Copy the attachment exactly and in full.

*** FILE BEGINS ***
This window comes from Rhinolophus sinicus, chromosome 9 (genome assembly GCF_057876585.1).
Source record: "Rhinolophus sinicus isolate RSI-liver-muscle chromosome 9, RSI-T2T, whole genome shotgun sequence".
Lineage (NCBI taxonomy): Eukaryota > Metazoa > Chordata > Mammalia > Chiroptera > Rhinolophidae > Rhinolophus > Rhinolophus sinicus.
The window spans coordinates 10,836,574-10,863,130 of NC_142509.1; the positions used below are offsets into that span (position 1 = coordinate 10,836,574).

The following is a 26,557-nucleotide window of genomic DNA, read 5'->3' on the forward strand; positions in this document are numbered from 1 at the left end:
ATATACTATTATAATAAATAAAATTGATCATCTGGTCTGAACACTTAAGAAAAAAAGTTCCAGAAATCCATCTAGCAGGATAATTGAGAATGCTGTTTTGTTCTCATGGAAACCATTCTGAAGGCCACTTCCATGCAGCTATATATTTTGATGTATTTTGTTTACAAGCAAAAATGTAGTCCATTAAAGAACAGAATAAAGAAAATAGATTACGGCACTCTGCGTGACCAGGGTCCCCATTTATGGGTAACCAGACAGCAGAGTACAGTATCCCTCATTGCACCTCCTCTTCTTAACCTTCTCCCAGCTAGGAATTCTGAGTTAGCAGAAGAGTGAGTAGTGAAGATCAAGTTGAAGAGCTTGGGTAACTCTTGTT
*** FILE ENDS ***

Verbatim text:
This window comes from Rhinolophus sinicus, chromosome 9 (genome assembly GCF_057876585.1).
Source record: "Rhinolophus sinicus isolate RSI-liver-muscle chromosome 9, RSI-T2T, whole genome shotgun sequence".
Lineage (NCBI taxonomy): Eukaryota > Metazoa > Chordata > Mammalia > Chiroptera > Rhinolophidae > Rhinolophus > Rhinolophus sinicus.
The window spans coordinates 10,836,574-10,863,130 of NC_142509.1; the positions used below are offsets into that span (position 1 = coordinate 10,836,574).

The following is a 26,557-nucleotide window of genomic DNA, read 5'->3' on the forward strand; positions in this document are numbered from 1 at the left end:
ATATACTATTATAATAAATAAAATTGATCATCTGGTCTGAACACTTAAGAAAAAAAGTTCCAGAAATCCATCTAGCAGGATAATTGAGAATGCTGTTTTGTTCTCATGGAAACCATTCTGAAGGCCACTTCCATGCAGCTATATATTTTGATGTATTTTGTTTACAAGCAAAAATGTAGTCCATTAAAGAACAGAATAAAGAAAATAGATTACGGCACTCTGCGTGACCAGGGTCCCCATTTATGGGTAACCAGACAGCAGAGTACAGTATCCCTCATTGCACCTCCTCTTCTTAACCTTCTCCCAGCTAGGAATTCTGAGTTAGCAGAAGAGTGAGTAGTGAAGATCAAGTTGAAGAGCTTGGGTAACTCTTGTT